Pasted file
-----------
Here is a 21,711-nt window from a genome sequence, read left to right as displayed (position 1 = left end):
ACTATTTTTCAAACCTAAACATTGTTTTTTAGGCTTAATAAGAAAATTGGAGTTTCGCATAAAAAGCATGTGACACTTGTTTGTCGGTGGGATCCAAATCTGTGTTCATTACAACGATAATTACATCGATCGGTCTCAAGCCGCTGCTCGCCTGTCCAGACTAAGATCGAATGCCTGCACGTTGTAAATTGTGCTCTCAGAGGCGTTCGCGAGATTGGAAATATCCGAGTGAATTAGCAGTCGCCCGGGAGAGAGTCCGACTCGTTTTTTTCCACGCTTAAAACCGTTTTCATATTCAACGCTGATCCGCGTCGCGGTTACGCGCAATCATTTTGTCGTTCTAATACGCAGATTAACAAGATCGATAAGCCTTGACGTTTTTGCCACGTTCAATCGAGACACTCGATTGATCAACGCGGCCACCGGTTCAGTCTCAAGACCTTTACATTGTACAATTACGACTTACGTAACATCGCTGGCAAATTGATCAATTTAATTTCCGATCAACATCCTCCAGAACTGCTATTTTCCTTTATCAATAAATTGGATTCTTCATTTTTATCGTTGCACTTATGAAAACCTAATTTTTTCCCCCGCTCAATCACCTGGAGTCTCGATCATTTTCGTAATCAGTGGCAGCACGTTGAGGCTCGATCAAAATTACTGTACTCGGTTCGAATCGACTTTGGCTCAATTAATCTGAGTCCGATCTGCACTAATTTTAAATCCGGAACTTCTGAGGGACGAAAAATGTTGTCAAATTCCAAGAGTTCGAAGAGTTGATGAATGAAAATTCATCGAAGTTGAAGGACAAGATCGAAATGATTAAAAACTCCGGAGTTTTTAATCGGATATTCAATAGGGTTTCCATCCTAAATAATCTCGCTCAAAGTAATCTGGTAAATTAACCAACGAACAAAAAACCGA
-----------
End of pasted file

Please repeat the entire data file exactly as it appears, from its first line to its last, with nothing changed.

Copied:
Here is a 21,711-nt window from a genome sequence, read left to right as displayed (position 1 = left end):
ACTATTTTTCAAACCTAAACATTGTTTTTTAGGCTTAATAAGAAAATTGGAGTTTCGCATAAAAAGCATGTGACACTTGTTTGTCGGTGGGATCCAAATCTGTGTTCATTACAACGATAATTACATCGATCGGTCTCAAGCCGCTGCTCGCCTGTCCAGACTAAGATCGAATGCCTGCACGTTGTAAATTGTGCTCTCAGAGGCGTTCGCGAGATTGGAAATATCCGAGTGAATTAGCAGTCGCCCGGGAGAGAGTCCGACTCGTTTTTTTCCACGCTTAAAACCGTTTTCATATTCAACGCTGATCCGCGTCGCGGTTACGCGCAATCATTTTGTCGTTCTAATACGCAGATTAACAAGATCGATAAGCCTTGACGTTTTTGCCACGTTCAATCGAGACACTCGATTGATCAACGCGGCCACCGGTTCAGTCTCAAGACCTTTACATTGTACAATTACGACTTACGTAACATCGCTGGCAAATTGATCAATTTAATTTCCGATCAACATCCTCCAGAACTGCTATTTTCCTTTATCAATAAATTGGATTCTTCATTTTTATCGTTGCACTTATGAAAACCTAATTTTTTCCCCCGCTCAATCACCTGGAGTCTCGATCATTTTCGTAATCAGTGGCAGCACGTTGAGGCTCGATCAAAATTACTGTACTCGGTTCGAATCGACTTTGGCTCAATTAATCTGAGTCCGATCTGCACTAATTTTAAATCCGGAACTTCTGAGGGACGAAAAATGTTGTCAAATTCCAAGAGTTCGAAGAGTTGATGAATGAAAATTCATCGAAGTTGAAGGACAAGATCGAAATGATTAAAAACTCCGGAGTTTTTAATCGGATATTCAATAGGGTTTCCATCCTAAATAATCTCGCTCAAAGTAATCTGGTAAATTAACCAACGAACAAAAAACCGA